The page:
Chinese artificial intelligence (AI) giant Baidu Inc. has become the latest to join the driverless car bandwagon when it tested its two self-driving cars on an unused expressway in China on Thursday.
The tests were conducted on a 33-km section of the Tangshan-Langfang expressway near Tianjin City, which is scheduled to open later this year.
After the trial run, the company released a statement saying it was the first time that a Baidu driverless car had been tested. The trial run was to help developers collect data on the car's performance in the areas of positioning, environmental mapping and sensing and self-control, as per a senior engineer with the road test team.
In 2017, the Chinese company launched its Apollo programme, a software solution for driverless cars. Apollo allowed Baidu to build a platform for all partners to use so as to build a single unified platform for Autonomous Vehicles (AV). The Apollo platform consists of three parts: localization, open-software platform, and cloud-service platform.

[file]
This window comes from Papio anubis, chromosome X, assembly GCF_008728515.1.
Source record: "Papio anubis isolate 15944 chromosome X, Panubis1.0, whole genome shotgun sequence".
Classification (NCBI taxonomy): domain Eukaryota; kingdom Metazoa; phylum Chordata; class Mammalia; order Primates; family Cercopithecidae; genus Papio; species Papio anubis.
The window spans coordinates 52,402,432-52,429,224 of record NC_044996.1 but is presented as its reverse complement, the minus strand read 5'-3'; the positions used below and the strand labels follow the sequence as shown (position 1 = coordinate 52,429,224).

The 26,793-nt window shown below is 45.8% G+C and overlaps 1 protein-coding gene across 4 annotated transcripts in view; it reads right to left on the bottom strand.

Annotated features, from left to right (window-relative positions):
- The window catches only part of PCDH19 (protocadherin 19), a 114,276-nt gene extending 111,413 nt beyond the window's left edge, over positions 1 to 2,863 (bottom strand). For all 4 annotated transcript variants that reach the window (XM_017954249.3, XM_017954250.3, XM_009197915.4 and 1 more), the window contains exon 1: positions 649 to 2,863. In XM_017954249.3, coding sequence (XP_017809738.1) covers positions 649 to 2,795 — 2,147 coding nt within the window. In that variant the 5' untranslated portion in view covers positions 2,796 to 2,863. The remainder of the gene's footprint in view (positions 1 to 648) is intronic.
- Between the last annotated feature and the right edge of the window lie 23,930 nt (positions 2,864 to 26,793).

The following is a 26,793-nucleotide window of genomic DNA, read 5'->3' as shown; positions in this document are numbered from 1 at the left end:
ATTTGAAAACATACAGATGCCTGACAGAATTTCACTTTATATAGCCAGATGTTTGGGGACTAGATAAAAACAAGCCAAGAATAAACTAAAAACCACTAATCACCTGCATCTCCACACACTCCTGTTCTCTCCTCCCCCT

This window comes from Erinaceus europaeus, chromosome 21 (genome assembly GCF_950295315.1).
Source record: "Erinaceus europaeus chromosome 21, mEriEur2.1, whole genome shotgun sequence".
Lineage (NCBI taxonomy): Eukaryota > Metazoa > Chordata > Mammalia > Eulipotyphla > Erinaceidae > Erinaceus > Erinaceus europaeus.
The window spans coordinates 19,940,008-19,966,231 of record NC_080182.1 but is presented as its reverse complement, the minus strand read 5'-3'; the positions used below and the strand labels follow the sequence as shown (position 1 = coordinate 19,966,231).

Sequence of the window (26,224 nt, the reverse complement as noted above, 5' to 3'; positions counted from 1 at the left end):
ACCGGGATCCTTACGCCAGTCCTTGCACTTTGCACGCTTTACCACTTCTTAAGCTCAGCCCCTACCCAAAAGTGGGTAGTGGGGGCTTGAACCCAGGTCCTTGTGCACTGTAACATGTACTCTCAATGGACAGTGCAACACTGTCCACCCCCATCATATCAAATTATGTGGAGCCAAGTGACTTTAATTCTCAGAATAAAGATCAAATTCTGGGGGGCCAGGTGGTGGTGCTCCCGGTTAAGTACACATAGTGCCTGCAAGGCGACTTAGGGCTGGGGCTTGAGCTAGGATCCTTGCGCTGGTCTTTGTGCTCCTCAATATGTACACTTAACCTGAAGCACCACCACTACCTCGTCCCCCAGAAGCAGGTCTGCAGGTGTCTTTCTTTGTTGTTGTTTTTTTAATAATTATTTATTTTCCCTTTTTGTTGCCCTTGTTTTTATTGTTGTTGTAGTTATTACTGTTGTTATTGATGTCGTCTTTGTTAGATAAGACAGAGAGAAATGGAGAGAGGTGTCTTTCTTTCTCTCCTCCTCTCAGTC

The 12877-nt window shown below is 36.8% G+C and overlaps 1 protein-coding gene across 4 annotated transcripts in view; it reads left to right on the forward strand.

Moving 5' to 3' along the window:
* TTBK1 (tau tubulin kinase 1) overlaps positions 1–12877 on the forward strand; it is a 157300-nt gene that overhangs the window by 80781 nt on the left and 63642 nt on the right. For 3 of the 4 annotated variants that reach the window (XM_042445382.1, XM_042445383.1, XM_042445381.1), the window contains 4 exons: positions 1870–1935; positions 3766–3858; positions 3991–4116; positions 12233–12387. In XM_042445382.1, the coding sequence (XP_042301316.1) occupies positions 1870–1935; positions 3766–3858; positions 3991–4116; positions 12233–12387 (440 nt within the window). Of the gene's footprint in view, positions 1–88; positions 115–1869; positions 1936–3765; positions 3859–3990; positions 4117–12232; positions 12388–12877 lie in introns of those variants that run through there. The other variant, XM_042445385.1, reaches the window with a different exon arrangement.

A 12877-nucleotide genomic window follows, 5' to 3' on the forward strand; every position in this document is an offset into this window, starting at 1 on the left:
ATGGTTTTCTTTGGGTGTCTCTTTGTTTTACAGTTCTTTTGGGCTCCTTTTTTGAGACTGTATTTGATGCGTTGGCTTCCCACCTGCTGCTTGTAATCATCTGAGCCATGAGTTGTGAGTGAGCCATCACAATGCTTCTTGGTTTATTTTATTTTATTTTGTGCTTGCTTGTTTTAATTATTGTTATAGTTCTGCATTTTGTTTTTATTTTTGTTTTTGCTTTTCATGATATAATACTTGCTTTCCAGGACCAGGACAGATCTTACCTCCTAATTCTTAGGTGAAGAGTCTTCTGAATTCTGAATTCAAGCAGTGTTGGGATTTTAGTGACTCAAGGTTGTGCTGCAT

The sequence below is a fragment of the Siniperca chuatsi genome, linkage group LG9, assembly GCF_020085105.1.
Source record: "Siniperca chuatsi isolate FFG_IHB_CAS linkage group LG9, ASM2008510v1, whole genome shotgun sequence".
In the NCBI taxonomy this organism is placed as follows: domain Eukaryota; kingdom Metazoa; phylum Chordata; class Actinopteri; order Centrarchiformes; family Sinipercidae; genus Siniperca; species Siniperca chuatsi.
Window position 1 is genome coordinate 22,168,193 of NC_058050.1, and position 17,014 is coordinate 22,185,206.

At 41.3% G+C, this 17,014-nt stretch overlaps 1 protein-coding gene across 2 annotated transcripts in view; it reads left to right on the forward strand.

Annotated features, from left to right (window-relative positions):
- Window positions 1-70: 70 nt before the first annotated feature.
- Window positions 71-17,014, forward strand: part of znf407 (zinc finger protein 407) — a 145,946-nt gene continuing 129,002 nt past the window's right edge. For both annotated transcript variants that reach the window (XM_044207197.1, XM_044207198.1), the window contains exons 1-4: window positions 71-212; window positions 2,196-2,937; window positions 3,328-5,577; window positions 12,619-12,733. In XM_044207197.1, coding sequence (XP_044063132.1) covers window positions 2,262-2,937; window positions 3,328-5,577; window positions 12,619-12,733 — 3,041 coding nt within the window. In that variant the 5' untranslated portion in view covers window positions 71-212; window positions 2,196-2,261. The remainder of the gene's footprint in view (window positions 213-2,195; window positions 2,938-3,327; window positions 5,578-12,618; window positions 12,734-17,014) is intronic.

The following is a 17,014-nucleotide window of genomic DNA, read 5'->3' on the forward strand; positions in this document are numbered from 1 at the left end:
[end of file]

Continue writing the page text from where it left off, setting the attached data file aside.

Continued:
The company announced tie-ups with OEM's to build the hardware for the platform, while it supplied all the software. The company called Apollo as "Android for automated vehicles", leaving car manufacturers to implement the system as they see fit. It currently has partnerships with big names in the tech and auto sector like Microsoft, Intel, Nvidia, Ford, Daimler and Bosch to name a few.
AV's are being hailed as the next big thing in the automobile sector, and several companies have taken up the idea in collaboration with others. Companies like Audi and BMW have outsourced the AV technology to third parties, allowing them to focus on what they do best- build high-quality cars. Others like Tesla are developing the technology in-house.
With work on AV's still in its infancy, there is no telling just how far the technology can go. Tesla's Autopilot has been both praised and cursed, and with regulations still not in place, it may be a few decades before AV's are common sights on the road.
[With inputs from IANS]